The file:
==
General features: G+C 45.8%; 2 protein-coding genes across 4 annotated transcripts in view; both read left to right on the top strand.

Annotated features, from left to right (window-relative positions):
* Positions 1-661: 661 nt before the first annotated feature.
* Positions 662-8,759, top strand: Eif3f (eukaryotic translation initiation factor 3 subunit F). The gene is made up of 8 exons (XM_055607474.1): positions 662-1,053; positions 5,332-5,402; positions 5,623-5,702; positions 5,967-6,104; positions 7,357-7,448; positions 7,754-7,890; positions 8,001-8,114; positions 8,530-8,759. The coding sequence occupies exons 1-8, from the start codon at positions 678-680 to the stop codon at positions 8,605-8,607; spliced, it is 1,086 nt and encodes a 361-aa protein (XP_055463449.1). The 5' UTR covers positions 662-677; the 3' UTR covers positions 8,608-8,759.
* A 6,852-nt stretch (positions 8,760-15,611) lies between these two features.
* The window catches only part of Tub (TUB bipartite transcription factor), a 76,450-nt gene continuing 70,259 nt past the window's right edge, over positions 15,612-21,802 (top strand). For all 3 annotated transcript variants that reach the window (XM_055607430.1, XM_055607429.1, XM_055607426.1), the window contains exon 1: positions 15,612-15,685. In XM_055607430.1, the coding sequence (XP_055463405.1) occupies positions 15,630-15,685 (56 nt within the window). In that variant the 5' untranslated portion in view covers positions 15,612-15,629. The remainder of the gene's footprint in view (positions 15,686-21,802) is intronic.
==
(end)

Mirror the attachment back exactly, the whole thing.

General features: G+C 45.8%; 2 protein-coding genes across 4 annotated transcripts in view; both read left to right on the top strand.

Annotated features, from left to right (window-relative positions):
* Positions 1-661: 661 nt before the first annotated feature.
* Positions 662-8,759, top strand: Eif3f (eukaryotic translation initiation factor 3 subunit F). The gene is made up of 8 exons (XM_055607474.1): positions 662-1,053; positions 5,332-5,402; positions 5,623-5,702; positions 5,967-6,104; positions 7,357-7,448; positions 7,754-7,890; positions 8,001-8,114; positions 8,530-8,759. The coding sequence occupies exons 1-8, from the start codon at positions 678-680 to the stop codon at positions 8,605-8,607; spliced, it is 1,086 nt and encodes a 361-aa protein (XP_055463449.1). The 5' UTR covers positions 662-677; the 3' UTR covers positions 8,608-8,759.
* A 6,852-nt stretch (positions 8,760-15,611) lies between these two features.
* The window catches only part of Tub (TUB bipartite transcription factor), a 76,450-nt gene continuing 70,259 nt past the window's right edge, over positions 15,612-21,802 (top strand). For all 3 annotated transcript variants that reach the window (XM_055607430.1, XM_055607429.1, XM_055607426.1), the window contains exon 1: positions 15,612-15,685. In XM_055607430.1, the coding sequence (XP_055463405.1) occupies positions 15,630-15,685 (56 nt within the window). In that variant the 5' untranslated portion in view covers positions 15,612-15,629. The remainder of the gene's footprint in view (positions 15,686-21,802) is intronic.